What are your thoughts about reframing Valentine’s Day and demonstrating Better Together in new ways? However you go about it, we’re glad you’re out there sharing the love! Happy Valentine’s Day!

The shift away from teaching and managing (toward something more inspiring)

Quick: Think back to your favorite teachers or professors. What made them so great?

We asked this question recently on Facebook and Twitter. Here’s some of what people said:

– “openness to the ideas of others”

– “more interested in posing interesting questions than handing out answers”

– “encouraging, challenging, motivated and inspired”

– “caring, fun, motivating”

– “sense of humor and sardonic wit”

– “believed in me more than I believed in myself”

– “challenging projects that were quick and unique”

– “he lives the story, constantly challenges the norm, and believes students can accomplish anything”

A variety of views are represented, but there is a red thread to be teased out: Great teachers seem to be characterized by interaction with their students, not authority over them.

That’s exactly what izzy+ founder and CEO Chuck Saylor remembers about his favorite teachers, and it’s exactly why he thinks we need to reconsider the label “teacher” altogether.

“I’m not sure I believe in the idea of any one person ‘teaching’ people anything and then walking out of the room,” says Saylor. “It doesn’t fit with what learning means in the 21st century. The era of expertise is over.”

The Move From One-Directional To Multi-Directional Learning

More and more, the focus is shifting away from the teaching and toward the learning—in other words, away from an idea of a knowledge center or authority. The same sort of shift needs to happen in the workplace, where Saylor has a similar aversion to the word “manager.” Teaching and managing are one-directional, Saylor explains, while learning and growing are multi-directional.

“It’s not about managing people, it’s about collaborating with them, just like it’s not about teaching people, it’s about learning and growing together. It’s about coaching, mentoring, interaction, and shared experiences. This translates all the way up through life, not just in school. We have to shift our focus and get it right.”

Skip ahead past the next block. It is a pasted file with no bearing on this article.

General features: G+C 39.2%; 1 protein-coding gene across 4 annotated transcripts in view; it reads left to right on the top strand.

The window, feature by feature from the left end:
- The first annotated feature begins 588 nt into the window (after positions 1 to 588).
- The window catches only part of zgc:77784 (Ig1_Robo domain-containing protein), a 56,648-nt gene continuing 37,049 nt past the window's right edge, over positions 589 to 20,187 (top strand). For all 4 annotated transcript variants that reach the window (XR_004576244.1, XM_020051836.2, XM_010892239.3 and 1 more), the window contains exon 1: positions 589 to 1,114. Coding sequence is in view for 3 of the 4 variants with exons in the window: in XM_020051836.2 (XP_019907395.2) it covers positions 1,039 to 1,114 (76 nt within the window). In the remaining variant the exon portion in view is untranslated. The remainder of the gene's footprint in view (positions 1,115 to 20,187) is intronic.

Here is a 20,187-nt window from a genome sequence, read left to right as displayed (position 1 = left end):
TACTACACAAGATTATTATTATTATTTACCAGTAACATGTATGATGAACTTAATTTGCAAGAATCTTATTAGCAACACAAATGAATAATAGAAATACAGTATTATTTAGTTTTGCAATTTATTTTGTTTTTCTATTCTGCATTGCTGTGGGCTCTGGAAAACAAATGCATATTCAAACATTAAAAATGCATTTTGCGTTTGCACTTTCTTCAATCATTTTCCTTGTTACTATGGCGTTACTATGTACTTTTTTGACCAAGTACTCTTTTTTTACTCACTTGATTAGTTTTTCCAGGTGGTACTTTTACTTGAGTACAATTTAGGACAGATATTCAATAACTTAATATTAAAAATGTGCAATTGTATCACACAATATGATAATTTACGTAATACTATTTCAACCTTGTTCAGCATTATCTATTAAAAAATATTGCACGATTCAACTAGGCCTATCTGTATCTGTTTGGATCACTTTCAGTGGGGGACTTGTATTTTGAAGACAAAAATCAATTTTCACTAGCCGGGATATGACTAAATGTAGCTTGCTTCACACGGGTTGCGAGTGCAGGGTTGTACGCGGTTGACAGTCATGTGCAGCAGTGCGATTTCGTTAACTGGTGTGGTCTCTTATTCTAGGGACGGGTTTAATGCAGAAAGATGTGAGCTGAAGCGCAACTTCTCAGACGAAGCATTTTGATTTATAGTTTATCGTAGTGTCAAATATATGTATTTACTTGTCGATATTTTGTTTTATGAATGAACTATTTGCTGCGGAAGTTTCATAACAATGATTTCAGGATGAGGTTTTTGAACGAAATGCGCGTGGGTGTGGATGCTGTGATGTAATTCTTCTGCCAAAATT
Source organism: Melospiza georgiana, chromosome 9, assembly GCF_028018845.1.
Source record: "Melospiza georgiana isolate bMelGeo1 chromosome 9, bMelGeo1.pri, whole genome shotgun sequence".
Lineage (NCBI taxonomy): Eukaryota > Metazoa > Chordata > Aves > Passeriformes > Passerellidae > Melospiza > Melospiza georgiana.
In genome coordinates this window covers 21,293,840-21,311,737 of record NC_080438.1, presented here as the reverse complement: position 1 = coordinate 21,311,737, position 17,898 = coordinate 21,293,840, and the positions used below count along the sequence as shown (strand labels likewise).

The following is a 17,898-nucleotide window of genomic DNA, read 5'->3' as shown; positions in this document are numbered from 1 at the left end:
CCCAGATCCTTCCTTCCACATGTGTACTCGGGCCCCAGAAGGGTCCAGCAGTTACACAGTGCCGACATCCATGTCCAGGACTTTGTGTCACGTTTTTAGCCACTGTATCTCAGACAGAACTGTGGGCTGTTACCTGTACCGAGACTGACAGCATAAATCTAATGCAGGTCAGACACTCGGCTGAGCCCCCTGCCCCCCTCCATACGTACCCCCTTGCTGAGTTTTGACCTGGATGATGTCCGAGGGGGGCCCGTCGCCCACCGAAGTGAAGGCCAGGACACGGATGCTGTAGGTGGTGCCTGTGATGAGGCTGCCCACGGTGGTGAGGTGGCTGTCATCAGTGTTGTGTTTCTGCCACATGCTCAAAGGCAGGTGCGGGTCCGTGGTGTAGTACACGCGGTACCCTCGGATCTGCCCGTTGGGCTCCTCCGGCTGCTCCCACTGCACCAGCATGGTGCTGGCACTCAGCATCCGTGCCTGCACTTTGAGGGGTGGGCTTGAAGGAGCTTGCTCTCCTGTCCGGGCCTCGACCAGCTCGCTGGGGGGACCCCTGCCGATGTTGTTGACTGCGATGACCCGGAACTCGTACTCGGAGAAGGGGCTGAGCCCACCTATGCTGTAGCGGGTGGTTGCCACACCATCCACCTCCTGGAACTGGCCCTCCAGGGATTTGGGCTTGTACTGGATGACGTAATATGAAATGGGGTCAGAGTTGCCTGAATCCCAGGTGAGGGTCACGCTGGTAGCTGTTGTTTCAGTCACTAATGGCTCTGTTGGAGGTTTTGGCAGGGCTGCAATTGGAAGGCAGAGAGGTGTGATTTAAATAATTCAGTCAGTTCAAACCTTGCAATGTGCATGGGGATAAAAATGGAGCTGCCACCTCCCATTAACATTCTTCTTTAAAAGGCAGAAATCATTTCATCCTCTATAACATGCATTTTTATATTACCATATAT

The Role Of Space Design In Learning

One of the most important places to begin this shift is in the design of spaces for learning, working, and meeting. Environments that are set up to allow and even encourage interaction are key to increasing a transparent sharing of ideas and, ultimately, to developing intelligence.

“The more we find ourselves in places that allow us to share knowledge and ideas, the more our understanding grows,” Saylor says. “We are scalable—our minds are scalable. The growth is directly proportional to how much we interact and exchange information with others.”

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For more information around these ideas, Chuck Saylor recommends the book Multipliers: How the Best Leaders Make Everyone Smarter, by Liz Wiseman. The book’s premise is that “multipliers” are leaders who inspire and stretch others, making them smarter and more capable. Being this kind of leader (or teacher), Wiseman says, involves disciplines like optimizing talent, creating intensity, extending challenges, encouraging debate, and instilling ownership. In other words, it involves inspiring and engaging people, not managing them.

The Dewey 6-Top table by Fixtures (above) prompts interaction and brings people closer together around ideas—in learning settings as well as workplaces.

Many of our concept pieces, like the Nemo bar and arbor pictured above, are all about gathering people in casual “third spaces,” whether they’re working independently or having impromptu meetings and conversations.

From house building to music recording: How active learning is shaping the classroom

Most students in traditional classrooms have no problem identifying the difference between “learning” and “doing,” or “teacher” and “student.”

But on Habitat for Humanity work sites, those lines are blurred. Volunteers don’t learn a skill and then do it, they learn as they do it. Similarly, someone who is a “learner” in the morning might be a “teacher” after lunch.